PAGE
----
September 2008 Market ObserverDownload PDF
Professor Bernanke and his colleagues at the Federal Reserve have a big problem of their own making: their urgent rescue of investment dealer Bear Stearns worked! The world financial system avoided a derivative meltdown but now risks an inflation hangover from their easy money remedy.
That is not to say that Bernanke and Company were wrong to rescue Bear Stearns. The U.S. banks and investment dealers were already suffering from their ill advised forays into sub-prime credit and probably could not have withstood the further stress of the bankruptcy of a major derivatives counter party. The problem is that the Fed pushed through all its monetary and policy stops in the rescue effort and now sits with policy at full emergency power. With the increase in the U.S. Consumer Price Index at 4.2% year over year and the Fed Funds rate at 2%, the real interest rate in the U.S. is a very negative -2.2%. This will ultimately push the price level upwards as savers tire of real depreciation of their capital. They will choose to invest in hard assets or consume. It is not happenstance that sophisticated institutional investors are increasingly taking a pass on financial assets in favour of “inflation sensitive” assets.
When Do We Throttle Back?
The Fed is now struggling with the issue of when to pull back its stimulus throttles, given that the economy has not withered and died as a result of the credit crisis. It has slowed obviously, but not enough to affect the elevated rate of inflation in the United States. This defies the conventional economic wisdom of our times which holds that a slowing U.S. economy inevitably results in falling interest rates and inflation. This is not currently the case in the U.S. or in most other countries worldwide as rising inflation has combined with slowing economic growth. The 1970s word “stagflation” has reemerged in the popular financial press, echoing the angst of policymakers and commentators who can’t truly accept that easy money and credit are not always the solution to real or imagined economic ills.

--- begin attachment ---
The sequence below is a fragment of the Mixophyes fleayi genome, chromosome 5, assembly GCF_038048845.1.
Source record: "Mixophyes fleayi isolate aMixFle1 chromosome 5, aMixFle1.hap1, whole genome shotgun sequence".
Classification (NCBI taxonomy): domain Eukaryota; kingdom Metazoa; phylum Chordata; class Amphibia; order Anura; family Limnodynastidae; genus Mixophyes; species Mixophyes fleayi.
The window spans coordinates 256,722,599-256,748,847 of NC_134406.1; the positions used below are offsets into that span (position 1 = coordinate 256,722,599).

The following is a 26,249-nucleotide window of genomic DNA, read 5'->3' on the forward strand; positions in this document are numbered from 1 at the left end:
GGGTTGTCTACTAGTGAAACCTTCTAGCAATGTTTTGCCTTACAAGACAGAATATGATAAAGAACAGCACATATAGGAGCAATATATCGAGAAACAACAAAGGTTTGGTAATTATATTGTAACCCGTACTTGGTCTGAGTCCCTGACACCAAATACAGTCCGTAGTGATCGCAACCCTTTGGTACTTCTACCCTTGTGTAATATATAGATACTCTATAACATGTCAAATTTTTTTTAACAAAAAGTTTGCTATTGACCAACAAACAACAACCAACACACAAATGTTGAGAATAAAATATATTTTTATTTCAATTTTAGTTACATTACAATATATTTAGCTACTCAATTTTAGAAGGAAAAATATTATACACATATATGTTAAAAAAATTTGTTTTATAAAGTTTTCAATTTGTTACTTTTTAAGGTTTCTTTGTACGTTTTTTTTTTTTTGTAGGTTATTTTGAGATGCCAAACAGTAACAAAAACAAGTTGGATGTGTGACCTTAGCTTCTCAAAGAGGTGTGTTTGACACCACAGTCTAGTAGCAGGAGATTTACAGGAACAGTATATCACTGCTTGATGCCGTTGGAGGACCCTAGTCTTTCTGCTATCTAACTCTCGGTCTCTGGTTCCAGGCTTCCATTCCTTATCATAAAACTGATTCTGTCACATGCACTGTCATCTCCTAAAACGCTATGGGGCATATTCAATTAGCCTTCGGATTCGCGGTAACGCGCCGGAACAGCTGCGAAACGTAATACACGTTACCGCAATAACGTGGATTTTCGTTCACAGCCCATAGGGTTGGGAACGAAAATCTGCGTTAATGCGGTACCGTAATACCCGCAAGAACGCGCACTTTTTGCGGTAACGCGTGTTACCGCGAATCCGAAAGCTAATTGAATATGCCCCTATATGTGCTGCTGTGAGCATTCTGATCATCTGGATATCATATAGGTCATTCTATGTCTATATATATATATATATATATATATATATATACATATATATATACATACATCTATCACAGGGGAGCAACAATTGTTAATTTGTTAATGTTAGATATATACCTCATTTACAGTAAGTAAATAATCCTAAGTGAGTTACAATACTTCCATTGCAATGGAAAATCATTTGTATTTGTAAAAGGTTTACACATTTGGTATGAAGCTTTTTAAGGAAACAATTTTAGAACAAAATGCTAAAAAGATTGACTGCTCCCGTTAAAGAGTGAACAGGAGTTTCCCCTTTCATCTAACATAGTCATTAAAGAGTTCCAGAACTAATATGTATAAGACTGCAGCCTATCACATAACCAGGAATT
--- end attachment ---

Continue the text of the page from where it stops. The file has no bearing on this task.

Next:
Like aging Generals refighting the wars of their youth, Professor Bernanke and the Federal Reserve attacked the Bear Stearns problem with a heavy barrage of interest cuts. To his credit, Bernanke recognized the inflation risk looming globally which is why he initially tried a myriad of special borrowing programs for banks rather than use the blunt force of interest rates. Pictures of Bernanke at the time of the Bear Stearns affair speak volumes. His drawn face and haunted demeanor showed the terrible pressure on him to ease. Wall Street and Washington wanted easy money and they eventually got what they wanted. Bernanke was forced to resort to the massive interest rate reductions which have become the hallmark of Fed policy since Greenspan became Chair in 1987. Bernanke also threw the Federal Reserve balance sheet into the fray with the guarantee of a $52 billion portfolio of Bear Stearns assets and his special borrowing program for investment dealers which former Fed Chair Paul Volcker said were on the very edge of legality.